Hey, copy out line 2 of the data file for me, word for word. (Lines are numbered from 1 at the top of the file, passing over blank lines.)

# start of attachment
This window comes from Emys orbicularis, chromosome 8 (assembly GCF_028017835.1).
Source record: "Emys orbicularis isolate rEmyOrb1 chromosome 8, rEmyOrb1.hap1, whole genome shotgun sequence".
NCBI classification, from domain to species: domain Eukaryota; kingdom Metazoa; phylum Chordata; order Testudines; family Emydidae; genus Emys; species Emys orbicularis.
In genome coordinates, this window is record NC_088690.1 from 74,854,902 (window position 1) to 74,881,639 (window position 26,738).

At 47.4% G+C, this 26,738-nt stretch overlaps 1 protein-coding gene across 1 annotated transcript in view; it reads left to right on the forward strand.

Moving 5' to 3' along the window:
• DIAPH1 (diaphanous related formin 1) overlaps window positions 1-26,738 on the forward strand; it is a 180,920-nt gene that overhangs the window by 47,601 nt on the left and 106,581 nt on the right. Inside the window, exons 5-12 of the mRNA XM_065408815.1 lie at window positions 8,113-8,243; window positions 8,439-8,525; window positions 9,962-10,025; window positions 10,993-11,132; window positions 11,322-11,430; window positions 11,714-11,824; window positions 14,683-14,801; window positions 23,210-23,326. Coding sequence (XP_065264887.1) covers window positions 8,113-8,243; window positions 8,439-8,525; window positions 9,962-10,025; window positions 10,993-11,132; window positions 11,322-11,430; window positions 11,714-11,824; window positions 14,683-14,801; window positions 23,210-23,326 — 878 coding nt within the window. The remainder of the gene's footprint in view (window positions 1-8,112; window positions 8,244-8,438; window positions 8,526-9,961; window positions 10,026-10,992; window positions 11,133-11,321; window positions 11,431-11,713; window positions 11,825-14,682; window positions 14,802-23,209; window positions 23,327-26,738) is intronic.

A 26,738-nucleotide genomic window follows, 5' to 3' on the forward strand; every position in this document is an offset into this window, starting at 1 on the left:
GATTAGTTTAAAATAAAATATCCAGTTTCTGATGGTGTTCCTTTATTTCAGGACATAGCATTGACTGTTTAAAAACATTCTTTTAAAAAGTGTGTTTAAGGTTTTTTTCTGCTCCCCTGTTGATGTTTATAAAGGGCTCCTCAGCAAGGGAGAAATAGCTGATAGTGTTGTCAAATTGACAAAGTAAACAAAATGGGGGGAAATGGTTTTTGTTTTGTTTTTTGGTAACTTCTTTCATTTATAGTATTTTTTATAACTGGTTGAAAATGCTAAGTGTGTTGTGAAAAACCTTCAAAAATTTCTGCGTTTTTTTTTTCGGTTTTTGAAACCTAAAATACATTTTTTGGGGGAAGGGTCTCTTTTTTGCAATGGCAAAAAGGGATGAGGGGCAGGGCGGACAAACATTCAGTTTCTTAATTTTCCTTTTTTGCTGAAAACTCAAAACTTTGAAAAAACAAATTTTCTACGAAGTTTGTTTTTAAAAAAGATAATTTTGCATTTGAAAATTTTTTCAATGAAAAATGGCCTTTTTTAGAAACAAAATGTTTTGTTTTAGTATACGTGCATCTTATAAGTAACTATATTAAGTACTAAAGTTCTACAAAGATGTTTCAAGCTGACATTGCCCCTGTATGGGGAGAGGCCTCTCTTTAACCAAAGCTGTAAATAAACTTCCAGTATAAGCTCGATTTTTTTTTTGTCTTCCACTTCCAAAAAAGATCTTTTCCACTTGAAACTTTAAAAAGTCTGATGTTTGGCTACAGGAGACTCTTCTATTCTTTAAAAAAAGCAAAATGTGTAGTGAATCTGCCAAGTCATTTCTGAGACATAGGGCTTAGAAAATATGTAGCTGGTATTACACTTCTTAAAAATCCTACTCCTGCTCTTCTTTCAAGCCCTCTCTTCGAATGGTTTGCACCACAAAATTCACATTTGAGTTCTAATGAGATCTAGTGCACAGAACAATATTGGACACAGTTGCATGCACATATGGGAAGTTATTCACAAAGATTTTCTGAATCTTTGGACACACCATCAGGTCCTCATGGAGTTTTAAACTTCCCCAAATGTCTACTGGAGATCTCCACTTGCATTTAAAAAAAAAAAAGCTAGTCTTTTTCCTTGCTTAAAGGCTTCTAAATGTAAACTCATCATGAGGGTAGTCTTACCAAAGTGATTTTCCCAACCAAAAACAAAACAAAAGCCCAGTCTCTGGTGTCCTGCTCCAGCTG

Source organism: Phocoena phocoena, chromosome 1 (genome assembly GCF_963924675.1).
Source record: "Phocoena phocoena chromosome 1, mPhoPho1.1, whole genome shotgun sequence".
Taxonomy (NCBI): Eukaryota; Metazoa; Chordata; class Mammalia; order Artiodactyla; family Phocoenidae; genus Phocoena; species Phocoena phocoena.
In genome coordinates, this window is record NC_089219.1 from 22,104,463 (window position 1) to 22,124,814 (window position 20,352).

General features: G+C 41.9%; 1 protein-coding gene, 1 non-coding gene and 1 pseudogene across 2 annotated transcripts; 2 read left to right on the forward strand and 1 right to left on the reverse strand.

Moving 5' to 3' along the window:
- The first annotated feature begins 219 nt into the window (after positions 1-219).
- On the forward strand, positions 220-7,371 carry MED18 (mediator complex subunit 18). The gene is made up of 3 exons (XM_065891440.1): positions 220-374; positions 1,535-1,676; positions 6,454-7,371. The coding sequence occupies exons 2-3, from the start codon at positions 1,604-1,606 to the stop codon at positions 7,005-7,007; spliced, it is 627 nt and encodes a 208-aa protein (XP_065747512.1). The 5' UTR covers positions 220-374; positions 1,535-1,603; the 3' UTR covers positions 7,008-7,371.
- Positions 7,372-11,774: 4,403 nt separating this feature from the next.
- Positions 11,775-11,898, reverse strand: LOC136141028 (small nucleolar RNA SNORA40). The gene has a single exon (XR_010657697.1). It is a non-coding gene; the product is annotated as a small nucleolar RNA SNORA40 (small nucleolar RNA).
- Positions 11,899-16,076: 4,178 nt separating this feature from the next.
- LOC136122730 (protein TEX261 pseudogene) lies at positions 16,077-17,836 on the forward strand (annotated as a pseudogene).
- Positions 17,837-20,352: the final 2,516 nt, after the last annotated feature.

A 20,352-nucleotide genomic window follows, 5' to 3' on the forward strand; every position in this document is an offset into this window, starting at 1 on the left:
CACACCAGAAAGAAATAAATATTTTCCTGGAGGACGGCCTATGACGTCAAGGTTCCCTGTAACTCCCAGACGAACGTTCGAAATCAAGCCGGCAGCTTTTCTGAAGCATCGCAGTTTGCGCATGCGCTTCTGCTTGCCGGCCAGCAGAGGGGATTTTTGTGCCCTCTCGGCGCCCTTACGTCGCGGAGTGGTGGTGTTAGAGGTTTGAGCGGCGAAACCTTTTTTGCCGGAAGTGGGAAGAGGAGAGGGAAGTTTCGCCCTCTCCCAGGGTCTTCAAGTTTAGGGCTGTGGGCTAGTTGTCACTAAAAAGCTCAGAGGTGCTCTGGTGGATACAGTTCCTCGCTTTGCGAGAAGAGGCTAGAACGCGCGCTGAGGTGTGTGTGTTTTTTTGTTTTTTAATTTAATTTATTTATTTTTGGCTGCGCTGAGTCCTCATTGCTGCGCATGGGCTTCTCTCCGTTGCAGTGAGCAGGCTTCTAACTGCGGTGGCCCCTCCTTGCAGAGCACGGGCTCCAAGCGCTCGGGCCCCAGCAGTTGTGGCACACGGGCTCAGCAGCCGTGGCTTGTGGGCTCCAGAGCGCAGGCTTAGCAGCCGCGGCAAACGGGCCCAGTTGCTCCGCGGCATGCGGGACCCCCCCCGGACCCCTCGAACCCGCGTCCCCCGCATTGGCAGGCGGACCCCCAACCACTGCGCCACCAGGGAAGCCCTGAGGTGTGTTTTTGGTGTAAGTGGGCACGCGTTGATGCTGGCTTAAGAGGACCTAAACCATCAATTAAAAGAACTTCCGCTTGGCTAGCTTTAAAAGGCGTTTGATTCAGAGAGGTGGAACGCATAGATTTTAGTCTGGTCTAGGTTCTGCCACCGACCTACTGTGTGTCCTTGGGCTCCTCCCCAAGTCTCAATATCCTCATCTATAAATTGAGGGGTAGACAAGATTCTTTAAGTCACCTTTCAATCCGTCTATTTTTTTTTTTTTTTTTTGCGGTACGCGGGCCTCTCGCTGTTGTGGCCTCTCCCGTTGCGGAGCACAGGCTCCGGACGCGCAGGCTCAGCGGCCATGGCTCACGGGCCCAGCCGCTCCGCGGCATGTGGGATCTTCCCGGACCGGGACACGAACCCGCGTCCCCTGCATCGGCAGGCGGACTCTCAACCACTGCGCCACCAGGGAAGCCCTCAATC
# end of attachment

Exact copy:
Source record: "Emys orbicularis isolate rEmyOrb1 chromosome 8, rEmyOrb1.hap1, whole genome shotgun sequence".